There is one piece of advice that I would submit to them as more valuable than any other. That is to find a school tailored to their own individual goals and interests. This is the only way to truly take advantage of the massive commitment that college academics require, and to excel in your field of interest. The easiest way to make the most of your time at school is to be involved in as many aspects of it as possible. Naturally academic considerations should come first, but you must not be afraid to try new things in other areas of interest, nor to take advantage of the programs that your school offers from social, political, and environmental prospective.
Don't just take the tours, try to be more involved with all the other options for prospective students.
The student needs to decide what (s)he wants to do as a career, and then figure out how college fits into that picture. If a college degree is required, make a list of schools with a good program for that degree. Based on what you can and would like to do, choose the appropriate school (take cost of tuition vs. predicted salary into account). While in college, make sure to stay ahead of the game academically, because being on top of classes will create free time for socialization. Get involved in any activities you are very interested in, but make sure you don't try to do too much. Time management is the most important part of life at college, and the main reason to be at college is to pass classes and get a degree. Therefore, managing schoolwork is a critical component of success at college, particularly in the first year. Managing money is another key to college success. Going to a school that has cheaper tuition and housing can reduce debts and monetary struggles. Scholarships can help, but are often revoked if the student doesn't perform well enough in classes. Managing classwork and money is important!
Visit colleges and make sure you like the campus, test the food, and sit in on classes. Also, look into whether the classes are mostly lectures, or labs. Check out clubs and organizations, and facilities like the gym and pool.
When deciding which college to attend ignore everything except the reasons for why you want to attend.
Look for a school that is the right size for you. Will you be a name or a number to professors? Once you decide on the size, look for location. If being close to home is important, go for it. Finally, look into the extra curriculars offered. Even if you aren't sure what clubs you might want to join, look for a variety. And always keep in mind majors.
Take the time to find the right college. Each college has unique parts of it. Look at the college as an individual, not as a ranking in a magazine. Magazine rankings are not designed to truly protray the unique qualities of schools, such as how motivated their students are, the true faculty-student interactions, etc.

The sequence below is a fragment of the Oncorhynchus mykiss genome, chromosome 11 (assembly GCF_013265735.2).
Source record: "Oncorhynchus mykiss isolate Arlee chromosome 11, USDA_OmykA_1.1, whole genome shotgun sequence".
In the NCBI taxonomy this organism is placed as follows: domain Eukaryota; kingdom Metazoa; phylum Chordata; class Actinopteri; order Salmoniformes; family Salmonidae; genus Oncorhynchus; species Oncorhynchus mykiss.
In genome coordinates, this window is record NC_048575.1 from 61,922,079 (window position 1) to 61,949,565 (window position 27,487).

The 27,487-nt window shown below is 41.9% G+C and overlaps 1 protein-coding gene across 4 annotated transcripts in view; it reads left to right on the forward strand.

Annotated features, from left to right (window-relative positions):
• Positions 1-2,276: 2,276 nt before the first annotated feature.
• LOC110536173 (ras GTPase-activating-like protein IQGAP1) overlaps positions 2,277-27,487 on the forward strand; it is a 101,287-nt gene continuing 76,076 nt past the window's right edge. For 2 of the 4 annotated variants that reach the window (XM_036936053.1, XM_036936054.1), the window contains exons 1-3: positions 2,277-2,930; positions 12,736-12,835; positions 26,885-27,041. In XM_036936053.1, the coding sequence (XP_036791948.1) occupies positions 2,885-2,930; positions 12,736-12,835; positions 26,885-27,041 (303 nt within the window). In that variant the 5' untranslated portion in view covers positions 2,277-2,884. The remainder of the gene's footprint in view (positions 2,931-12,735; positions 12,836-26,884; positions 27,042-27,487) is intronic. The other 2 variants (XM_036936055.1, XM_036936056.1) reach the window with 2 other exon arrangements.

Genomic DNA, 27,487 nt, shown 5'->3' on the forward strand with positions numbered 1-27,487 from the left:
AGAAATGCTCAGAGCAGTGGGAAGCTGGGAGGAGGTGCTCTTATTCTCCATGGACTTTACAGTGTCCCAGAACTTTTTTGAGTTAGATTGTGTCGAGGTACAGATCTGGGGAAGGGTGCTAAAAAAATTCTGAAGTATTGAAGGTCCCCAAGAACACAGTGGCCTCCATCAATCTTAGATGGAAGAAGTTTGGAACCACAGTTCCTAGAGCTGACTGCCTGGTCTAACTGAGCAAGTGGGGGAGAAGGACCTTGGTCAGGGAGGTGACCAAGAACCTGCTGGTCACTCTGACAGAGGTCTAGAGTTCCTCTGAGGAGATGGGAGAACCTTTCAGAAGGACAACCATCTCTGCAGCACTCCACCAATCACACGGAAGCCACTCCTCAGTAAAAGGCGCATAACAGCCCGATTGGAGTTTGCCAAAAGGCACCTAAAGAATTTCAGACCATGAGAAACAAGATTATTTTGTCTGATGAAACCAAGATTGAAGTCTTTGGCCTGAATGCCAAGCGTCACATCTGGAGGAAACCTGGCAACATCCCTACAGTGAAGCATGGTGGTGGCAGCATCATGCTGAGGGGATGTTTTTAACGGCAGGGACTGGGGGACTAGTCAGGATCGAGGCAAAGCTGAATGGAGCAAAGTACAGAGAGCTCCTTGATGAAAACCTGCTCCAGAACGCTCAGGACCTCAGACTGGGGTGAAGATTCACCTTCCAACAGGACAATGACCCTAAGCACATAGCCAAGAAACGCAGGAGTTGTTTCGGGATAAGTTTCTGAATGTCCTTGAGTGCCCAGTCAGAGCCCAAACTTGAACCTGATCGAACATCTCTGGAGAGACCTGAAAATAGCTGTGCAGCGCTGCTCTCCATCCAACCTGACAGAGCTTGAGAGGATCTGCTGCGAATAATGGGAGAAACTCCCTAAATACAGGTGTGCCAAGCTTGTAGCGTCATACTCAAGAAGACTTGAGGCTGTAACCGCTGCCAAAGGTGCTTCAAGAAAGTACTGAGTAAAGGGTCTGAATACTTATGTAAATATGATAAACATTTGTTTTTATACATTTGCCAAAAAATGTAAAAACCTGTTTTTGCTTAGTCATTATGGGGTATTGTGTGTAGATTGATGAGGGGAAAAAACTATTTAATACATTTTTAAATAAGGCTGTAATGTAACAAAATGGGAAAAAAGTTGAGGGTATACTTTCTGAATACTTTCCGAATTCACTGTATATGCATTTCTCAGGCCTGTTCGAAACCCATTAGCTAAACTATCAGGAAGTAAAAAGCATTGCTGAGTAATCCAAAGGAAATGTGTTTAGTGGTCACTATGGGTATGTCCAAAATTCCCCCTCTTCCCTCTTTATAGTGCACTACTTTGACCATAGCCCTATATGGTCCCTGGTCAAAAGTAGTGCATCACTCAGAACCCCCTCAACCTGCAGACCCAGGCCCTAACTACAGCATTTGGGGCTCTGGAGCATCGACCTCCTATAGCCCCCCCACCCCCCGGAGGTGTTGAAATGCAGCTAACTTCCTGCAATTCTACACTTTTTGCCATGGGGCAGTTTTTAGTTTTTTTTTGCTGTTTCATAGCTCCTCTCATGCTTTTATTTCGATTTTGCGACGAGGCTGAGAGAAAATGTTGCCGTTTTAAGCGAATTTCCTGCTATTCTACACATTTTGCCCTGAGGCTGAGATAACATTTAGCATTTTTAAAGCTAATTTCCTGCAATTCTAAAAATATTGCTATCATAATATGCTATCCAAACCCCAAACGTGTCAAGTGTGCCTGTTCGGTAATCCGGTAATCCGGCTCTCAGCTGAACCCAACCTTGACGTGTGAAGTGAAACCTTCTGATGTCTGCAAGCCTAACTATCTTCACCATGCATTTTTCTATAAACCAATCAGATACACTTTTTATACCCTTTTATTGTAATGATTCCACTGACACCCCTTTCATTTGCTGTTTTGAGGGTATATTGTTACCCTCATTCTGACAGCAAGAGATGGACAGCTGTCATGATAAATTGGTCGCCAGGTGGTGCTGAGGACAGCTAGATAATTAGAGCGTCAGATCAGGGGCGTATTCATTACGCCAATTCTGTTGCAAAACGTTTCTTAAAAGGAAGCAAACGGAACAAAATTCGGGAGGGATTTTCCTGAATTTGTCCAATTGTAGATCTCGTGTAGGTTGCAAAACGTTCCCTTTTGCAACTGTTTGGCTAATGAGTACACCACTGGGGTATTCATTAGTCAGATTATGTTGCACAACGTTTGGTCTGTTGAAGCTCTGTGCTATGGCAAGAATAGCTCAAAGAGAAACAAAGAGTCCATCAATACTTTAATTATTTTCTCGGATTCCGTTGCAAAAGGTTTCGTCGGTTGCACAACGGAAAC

visit the college and attend orientation meetings
If you know a career field you are interested in, find the school with the best program for that field. If you are uncertain, start off at a state school and get a feel for what you want to do. Once you decide find the best school and never sell yourself short. You can do whatever you want to if you put your mind to it. Money doesn't matter. If you succeed in school and work hard you will get a good job upon graduation and be able to pay back money that you couldn't pay up front.
I would say to be sure that the student is going to a school in which he or she is comfortable. It's as important to be socially involved in something as it is to be academically involved in your school. There has to be a group or club, or anyplace at all where the student can meet new people and make friends. That is not to say, of course, that academics are irrelevent. Make sure that the teaching staff at your school really cares about getting their material across, instead of just going through the motions. Also, I see it as very important for a college to have prospective internships and career opportunities for their students. A student should be in a school that can put them in a position to experience potential careers, and thus allow them to make important decisions about thier futures.
Once enrolled in a school, I can only suggest to work hard, and not to pass up any opportunities to try something new. Colleges are places where many different people are brought together, which is why they are a perfect place to expand one's boundaries. Good Luck
Take your time. Get started early. Visit lots of schools. Go with your gut feeling.
Start looking early, visit most of the colleges, ask lots of questions, and go where you feel the most comfortable.